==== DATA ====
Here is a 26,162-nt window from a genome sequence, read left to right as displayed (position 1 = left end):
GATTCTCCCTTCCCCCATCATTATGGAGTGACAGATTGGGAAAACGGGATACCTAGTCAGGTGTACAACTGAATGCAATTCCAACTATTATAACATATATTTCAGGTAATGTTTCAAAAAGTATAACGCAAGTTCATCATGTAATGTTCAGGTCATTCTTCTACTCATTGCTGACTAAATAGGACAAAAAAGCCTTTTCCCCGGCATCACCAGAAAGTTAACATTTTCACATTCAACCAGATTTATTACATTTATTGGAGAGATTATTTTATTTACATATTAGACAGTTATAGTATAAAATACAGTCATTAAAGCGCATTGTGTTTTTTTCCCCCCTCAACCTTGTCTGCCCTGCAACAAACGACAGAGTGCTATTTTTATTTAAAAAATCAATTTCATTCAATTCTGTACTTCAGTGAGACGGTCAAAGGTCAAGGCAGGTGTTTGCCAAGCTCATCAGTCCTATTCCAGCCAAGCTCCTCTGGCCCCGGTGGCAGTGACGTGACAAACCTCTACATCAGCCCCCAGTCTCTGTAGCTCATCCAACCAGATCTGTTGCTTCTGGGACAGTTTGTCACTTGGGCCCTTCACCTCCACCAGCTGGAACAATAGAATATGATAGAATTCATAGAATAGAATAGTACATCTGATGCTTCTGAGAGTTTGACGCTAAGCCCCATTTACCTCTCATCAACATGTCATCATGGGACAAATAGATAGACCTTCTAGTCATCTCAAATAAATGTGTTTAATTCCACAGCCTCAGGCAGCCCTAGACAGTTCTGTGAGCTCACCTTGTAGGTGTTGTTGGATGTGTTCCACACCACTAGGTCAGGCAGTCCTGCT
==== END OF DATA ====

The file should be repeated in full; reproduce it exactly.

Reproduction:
Here is a 26,162-nt window from a genome sequence, read left to right as displayed (position 1 = left end):
GATTCTCCCTTCCCCCATCATTATGGAGTGACAGATTGGGAAAACGGGATACCTAGTCAGGTGTACAACTGAATGCAATTCCAACTATTATAACATATATTTCAGGTAATGTTTCAAAAAGTATAACGCAAGTTCATCATGTAATGTTCAGGTCATTCTTCTACTCATTGCTGACTAAATAGGACAAAAAAGCCTTTTCCCCGGCATCACCAGAAAGTTAACATTTTCACATTCAACCAGATTTATTACATTTATTGGAGAGATTATTTTATTTACATATTAGACAGTTATAGTATAAAATACAGTCATTAAAGCGCATTGTGTTTTTTTCCCCCCTCAACCTTGTCTGCCCTGCAACAAACGACAGAGTGCTATTTTTATTTAAAAAATCAATTTCATTCAATTCTGTACTTCAGTGAGACGGTCAAAGGTCAAGGCAGGTGTTTGCCAAGCTCATCAGTCCTATTCCAGCCAAGCTCCTCTGGCCCCGGTGGCAGTGACGTGACAAACCTCTACATCAGCCCCCAGTCTCTGTAGCTCATCCAACCAGATCTGTTGCTTCTGGGACAGTTTGTCACTTGGGCCCTTCACCTCCACCAGCTGGAACAATAGAATATGATAGAATTCATAGAATAGAATAGTACATCTGATGCTTCTGAGAGTTTGACGCTAAGCCCCATTTACCTCTCATCAACATGTCATCATGGGACAAATAGATAGACCTTCTAGTCATCTCAAATAAATGTGTTTAATTCCACAGCCTCAGGCAGCCCTAGACAGTTCTGTGAGCTCACCTTGTAGGTGTTGTTGGATGTGTTCCACACCACTAGGTCAGGCAGTCCTGCT